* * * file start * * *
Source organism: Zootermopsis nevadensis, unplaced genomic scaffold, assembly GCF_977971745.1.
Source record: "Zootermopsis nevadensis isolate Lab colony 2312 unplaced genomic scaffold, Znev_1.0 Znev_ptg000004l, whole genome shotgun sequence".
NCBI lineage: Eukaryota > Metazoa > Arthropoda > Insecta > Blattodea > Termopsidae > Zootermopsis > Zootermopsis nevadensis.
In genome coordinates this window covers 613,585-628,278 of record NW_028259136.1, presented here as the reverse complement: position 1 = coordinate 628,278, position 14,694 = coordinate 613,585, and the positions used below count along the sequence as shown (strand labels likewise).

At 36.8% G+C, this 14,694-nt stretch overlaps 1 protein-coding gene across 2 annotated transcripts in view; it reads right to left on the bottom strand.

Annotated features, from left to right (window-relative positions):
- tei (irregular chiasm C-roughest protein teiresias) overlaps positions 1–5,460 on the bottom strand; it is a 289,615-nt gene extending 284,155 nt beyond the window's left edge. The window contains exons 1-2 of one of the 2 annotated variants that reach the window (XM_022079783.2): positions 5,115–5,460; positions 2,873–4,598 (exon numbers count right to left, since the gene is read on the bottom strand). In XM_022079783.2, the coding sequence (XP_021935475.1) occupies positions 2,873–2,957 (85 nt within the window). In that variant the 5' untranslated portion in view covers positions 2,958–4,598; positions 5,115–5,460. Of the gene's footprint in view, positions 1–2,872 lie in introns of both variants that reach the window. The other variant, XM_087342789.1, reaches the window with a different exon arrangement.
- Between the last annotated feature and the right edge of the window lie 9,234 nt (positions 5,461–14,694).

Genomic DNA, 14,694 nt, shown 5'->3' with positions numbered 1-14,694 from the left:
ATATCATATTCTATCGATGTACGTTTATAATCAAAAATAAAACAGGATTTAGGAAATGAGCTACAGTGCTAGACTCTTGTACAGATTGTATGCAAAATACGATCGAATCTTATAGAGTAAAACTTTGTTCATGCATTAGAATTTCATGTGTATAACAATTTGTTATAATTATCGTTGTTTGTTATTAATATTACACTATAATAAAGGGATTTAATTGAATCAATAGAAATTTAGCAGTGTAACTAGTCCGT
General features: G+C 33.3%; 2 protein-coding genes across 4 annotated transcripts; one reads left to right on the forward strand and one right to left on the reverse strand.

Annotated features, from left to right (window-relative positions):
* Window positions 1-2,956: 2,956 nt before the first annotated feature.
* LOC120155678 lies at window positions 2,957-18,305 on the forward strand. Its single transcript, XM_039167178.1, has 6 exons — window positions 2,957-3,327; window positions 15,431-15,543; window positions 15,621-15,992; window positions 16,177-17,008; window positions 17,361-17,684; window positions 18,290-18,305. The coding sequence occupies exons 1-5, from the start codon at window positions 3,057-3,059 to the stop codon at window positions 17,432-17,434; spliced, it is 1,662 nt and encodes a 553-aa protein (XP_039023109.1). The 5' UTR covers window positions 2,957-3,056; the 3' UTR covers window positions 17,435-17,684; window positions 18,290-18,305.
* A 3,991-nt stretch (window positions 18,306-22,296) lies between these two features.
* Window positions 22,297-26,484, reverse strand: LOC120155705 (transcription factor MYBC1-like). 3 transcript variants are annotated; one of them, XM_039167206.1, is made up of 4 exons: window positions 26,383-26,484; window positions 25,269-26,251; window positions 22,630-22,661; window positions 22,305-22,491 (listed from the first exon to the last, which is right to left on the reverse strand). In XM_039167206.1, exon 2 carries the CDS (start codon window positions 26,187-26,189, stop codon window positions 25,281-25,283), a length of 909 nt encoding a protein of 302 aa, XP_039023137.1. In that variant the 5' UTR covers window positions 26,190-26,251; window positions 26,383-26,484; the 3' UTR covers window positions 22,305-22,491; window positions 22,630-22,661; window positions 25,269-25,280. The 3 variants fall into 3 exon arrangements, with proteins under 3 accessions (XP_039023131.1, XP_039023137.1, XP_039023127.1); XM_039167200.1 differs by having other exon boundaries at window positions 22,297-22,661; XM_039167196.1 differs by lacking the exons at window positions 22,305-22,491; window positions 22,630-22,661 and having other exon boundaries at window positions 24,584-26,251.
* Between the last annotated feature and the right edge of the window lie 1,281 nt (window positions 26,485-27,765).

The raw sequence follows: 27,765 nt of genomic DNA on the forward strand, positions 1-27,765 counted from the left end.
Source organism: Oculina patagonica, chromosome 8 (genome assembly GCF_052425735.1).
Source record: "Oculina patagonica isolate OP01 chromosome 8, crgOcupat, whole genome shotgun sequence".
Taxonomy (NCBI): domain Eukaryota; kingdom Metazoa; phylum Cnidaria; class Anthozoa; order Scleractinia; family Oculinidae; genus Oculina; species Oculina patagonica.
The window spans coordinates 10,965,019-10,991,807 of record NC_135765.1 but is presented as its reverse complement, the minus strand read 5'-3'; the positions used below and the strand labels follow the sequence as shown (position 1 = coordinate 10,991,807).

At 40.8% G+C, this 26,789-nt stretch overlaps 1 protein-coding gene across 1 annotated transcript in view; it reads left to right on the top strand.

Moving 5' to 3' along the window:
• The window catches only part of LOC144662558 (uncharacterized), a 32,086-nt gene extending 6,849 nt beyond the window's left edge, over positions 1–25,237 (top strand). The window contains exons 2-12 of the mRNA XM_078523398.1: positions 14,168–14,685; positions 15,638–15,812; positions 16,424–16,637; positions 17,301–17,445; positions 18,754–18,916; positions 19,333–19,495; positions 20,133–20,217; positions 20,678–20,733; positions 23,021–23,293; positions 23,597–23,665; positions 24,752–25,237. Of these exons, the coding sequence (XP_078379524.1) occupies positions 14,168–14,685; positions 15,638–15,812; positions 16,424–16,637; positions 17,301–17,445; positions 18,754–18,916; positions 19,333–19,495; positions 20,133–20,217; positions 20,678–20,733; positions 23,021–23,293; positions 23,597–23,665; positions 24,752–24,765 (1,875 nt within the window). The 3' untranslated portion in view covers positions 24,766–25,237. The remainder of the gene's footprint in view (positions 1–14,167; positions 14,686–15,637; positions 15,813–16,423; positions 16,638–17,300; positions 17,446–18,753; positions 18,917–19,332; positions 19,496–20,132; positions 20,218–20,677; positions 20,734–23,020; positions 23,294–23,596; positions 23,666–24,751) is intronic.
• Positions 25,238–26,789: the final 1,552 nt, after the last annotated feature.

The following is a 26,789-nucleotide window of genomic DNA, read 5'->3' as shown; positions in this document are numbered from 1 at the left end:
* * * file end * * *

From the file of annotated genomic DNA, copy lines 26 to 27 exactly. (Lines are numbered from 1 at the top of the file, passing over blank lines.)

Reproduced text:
• Positions 25,238–26,789: the final 1,552 nt, after the last annotated feature.

The following is a 26,789-nucleotide window of genomic DNA, read 5'->3' as shown; positions in this document are numbered from 1 at the left end: